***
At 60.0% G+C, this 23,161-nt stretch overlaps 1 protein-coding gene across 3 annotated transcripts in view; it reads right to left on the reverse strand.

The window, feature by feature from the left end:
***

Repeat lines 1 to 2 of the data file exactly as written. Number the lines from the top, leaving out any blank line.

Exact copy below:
At 60.0% G+C, this 23,161-nt stretch overlaps 1 protein-coding gene across 3 annotated transcripts in view; it reads right to left on the reverse strand.

The window, feature by feature from the left end: